“Hey, Amy,” Bubs began in his growly voice, “What do you call a camel with three humps?”
I knew the answer, sighed to myself, took a deep breath, and replied, “What do you call a camel with three humps, babe?”
His growly voice laughed, the pure, clear giggle that children have. I made the pressed smile I have been perfecting over the last sixteen years appear on my face. It almost looks like the real thing.
If you have children in elementary school, chances are, you’ve seen the movie, “Zootopia,” which came out nearly three years ago, probably more than once. There are two children who fit that description living in my house at least part of the time, and although I haven’t seen “Zootopia,” they have. But, I have a television, and there are commercials.
Recently, they must have watched “Zootopia,” again, because the same joke emerged. Again. This time, instead of grinning and bearing it, I set a boundary.
When Bubs said, in his slightly deeper but still growly voice, “Hey, Amy, what do you call a camel with three humps?” I said calmly, but firmly, “Please don’t tell that joke. I don’t like it.” And then changed the subject. Redirection is the name of the Game with children. With anyone, really.
The children who live in my house did not know about my infertility. It’s not the kind of thing you usually talk about over dinner. But that night, we did, in fact, talk about it over dinner.
“Hey, dad,” the growly voice said, “what do you call a camel with three humps?”
“Don’t tell that joke,” LaLa interjected. “Amy doesn’t like that joke. Only I don’t know why she doesn’t like that joke. But don’t tell it!” This girl, often my most difficult foe, was now my protector.
My policy with the kids when it comes to explaining life–with these kids, who did not come from my body, and who were not conceived in my mind, but who had come into my life, nonetheless–is honesty. Not gross honesty, and not graphic honesty, but, the Truth, as much as possible.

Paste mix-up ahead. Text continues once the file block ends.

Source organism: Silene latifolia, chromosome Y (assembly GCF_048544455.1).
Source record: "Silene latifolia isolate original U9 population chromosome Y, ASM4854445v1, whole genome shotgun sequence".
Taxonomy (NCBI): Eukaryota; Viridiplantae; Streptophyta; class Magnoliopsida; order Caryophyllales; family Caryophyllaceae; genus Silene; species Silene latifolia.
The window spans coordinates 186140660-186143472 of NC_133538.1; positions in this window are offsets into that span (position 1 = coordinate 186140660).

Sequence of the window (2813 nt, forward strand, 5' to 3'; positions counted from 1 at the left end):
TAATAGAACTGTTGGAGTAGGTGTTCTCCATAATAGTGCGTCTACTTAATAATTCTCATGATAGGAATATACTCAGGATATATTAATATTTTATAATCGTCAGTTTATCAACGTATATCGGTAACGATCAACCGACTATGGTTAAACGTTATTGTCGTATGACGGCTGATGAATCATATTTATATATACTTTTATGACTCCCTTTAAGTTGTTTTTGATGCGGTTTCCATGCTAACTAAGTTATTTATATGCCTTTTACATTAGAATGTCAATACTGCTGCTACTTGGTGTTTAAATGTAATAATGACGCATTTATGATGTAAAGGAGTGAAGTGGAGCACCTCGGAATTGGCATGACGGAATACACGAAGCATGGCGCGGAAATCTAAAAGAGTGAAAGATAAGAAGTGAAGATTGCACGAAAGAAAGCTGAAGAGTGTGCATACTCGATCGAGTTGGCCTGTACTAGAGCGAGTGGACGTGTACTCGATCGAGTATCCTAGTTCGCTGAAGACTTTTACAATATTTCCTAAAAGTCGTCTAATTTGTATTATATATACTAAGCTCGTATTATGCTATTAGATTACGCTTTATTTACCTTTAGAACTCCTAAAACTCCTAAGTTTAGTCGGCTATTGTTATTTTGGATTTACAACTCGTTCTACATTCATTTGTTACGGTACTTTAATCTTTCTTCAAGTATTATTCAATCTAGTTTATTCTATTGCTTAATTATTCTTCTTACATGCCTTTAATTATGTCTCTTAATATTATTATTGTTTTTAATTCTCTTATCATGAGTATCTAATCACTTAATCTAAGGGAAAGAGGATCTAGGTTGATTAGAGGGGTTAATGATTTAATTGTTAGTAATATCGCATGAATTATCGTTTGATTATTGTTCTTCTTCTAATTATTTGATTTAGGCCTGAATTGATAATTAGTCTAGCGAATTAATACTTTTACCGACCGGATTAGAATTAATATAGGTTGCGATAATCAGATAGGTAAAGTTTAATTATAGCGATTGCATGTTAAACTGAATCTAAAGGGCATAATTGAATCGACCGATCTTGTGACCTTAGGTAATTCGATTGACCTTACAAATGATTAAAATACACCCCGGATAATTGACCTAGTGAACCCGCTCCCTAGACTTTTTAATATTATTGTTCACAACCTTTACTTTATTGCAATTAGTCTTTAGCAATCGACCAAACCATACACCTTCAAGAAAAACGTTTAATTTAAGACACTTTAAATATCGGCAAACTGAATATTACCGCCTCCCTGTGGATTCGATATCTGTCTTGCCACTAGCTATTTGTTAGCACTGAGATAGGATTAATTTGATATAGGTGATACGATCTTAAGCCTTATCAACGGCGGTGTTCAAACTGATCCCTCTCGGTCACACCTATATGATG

All eyes on me, Stacy’s, included, I took a deep breath, and, looking alternately at LaLa and Bubs, told them the Truth.
“I was pregnant once, many years ago, before you were born. The baby did not grow, and it died. Even though I really wanted kids of my own, I have never been able to have a baby.”
LaLa was quiet for a moment, then she looked at me and said, “That’s so sad. I’m really sorry you had to go through that.”
. . . . .
Talking about your experiences with infertility and pregnancy loss is never easy. Even if you’re lucky enough to have other children in your life, through whatever means, those experiences leave wounds that often will not completely heal.
For me, the hardest part about talking about my experiences is the Awkward that comes from people who have the accidental luxury of not even needing to consider what infertility and pregnancy loss is like.
Here’s the thing: those of us who are walking this path don’t expect, need, or want you to fix anything for us. We hopefully have fantastic doctors. We likely have therapists. We have faith leaders. If you’re our friend, we simply want you to be our friend.
A lot of the Awkward comes from you not knowing what to say–from wanting to say *something, but not knowing *what. You might have even read one of those, “What NOT to Say to People Living with Infertility” articles. Instead of trying to remember all of those things, let me make it simple for you: “That’s so sad. I’m really sorry you had to go through that.”
Is there anything you’ve wondered about living with infertility, but didn’t want to ask? I welcome your thoughtful questions and comments.